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Who Killed all those British Star Wars Scientists?

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    Who Killed All Those British Star Wars Scientists? Did 22 SDI Researchers really ALL Commit Suicide? 9-7-7 http://rense.com/general78/sci.htm Fifty-year-old
    Message 1 of 1 , Oct 1, 2007
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      Who Killed All Those British Star Wars Scientists?
      Did 22 SDI Researchers really ALL Commit Suicide?
      9-7-7
      http://rense.com/general78/sci.htm


      Fifty-year-old Alistair Beckham was a successful British aerospace-
      projects engineer. His specialty was designing computer software for
      sophisticated naval defense systems. Like hundreds of other British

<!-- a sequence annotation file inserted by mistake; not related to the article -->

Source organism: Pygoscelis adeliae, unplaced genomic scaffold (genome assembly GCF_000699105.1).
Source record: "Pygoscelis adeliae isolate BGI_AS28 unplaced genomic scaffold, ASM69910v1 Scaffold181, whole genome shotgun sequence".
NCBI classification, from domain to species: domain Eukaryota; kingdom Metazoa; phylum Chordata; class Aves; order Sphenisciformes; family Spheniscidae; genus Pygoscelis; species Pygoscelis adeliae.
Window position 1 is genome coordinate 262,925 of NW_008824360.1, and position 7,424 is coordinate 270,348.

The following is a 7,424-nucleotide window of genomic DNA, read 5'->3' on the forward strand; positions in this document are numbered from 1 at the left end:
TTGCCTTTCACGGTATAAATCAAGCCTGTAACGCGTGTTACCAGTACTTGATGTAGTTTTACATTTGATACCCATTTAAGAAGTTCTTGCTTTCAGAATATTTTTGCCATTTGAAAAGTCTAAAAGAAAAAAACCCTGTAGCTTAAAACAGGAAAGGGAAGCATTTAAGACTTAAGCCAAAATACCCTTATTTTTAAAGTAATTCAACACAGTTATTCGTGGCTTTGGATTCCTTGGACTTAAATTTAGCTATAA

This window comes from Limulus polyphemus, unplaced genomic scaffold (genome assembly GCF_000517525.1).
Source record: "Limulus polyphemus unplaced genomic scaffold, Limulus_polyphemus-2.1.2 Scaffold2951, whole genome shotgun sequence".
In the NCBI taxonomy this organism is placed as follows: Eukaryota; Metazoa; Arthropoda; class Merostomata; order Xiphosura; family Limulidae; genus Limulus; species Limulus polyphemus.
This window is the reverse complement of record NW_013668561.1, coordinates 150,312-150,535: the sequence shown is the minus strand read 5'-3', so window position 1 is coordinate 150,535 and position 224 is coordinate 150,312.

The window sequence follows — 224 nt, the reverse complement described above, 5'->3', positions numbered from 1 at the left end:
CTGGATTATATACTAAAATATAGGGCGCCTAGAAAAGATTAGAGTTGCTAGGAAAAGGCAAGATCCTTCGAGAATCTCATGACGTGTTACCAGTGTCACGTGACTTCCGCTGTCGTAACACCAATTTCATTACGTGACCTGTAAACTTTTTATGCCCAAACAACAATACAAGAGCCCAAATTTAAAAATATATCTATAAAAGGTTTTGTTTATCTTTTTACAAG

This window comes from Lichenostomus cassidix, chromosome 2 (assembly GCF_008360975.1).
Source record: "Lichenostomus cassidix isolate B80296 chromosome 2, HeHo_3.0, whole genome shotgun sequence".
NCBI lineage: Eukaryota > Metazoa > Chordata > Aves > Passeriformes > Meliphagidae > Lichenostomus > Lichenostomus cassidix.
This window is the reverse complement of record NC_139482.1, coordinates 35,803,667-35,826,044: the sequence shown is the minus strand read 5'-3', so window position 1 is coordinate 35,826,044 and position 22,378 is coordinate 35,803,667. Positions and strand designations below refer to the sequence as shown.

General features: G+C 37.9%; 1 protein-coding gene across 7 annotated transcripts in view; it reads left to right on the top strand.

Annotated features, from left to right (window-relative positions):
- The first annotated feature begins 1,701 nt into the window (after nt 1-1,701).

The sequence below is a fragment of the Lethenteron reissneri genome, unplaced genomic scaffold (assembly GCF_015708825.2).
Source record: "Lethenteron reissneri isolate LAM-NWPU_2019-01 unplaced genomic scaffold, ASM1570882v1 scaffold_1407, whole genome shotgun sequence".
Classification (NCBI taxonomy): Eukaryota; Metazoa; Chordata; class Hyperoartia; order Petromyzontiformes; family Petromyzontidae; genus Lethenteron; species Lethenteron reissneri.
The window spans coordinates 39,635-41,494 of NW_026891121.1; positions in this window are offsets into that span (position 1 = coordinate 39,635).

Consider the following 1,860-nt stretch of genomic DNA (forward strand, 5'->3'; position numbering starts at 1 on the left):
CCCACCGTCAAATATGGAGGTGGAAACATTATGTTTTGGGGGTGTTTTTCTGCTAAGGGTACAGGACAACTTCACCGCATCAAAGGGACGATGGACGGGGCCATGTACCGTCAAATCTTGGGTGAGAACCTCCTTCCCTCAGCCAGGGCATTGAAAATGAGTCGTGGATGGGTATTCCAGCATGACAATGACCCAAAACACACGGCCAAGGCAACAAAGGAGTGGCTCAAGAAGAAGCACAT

scientists, he was working on a pilot program for America's Strategic
      Defense Initiative - better known as Star Wars. And like at least 21
      of his colleagues, he died a bizarre, violent death.

      It was a lazy, sunny Sunday afternoon in August 1988. After driving
      his wife to work, Beckham walked through his garden to a musty
      backyard toolshed and sat down on a box next to the door. He wrapped
      bare wires around his chest, attached the to an electrical outlet and
      put a handkerchief in his mouth. Then he pulled the switch.

      With his death, Beckham's name was added to a growing list of British
      scientists who've died or disappeared under mysterious circumstances
      since 1982. Each was a skilled expert in computers, and each was
      working on a highly classified project for the American Star Wars
      program. None had any apparent motive for killing himself.

      The British government contends that the deaths are all a matter of
      coincidence. The British press blames stress. Others allude to an
      ongoing fraud investigation involving the nation's leading defense
      contractor. Relatives left behind don't know what to think.

      "There weren't any women involved. There weren't any men involved. We
      had a very good relationship," says Mary Beckham, Alistair's widow.
      "We don't know why he did it...if he did it. And I don't believe that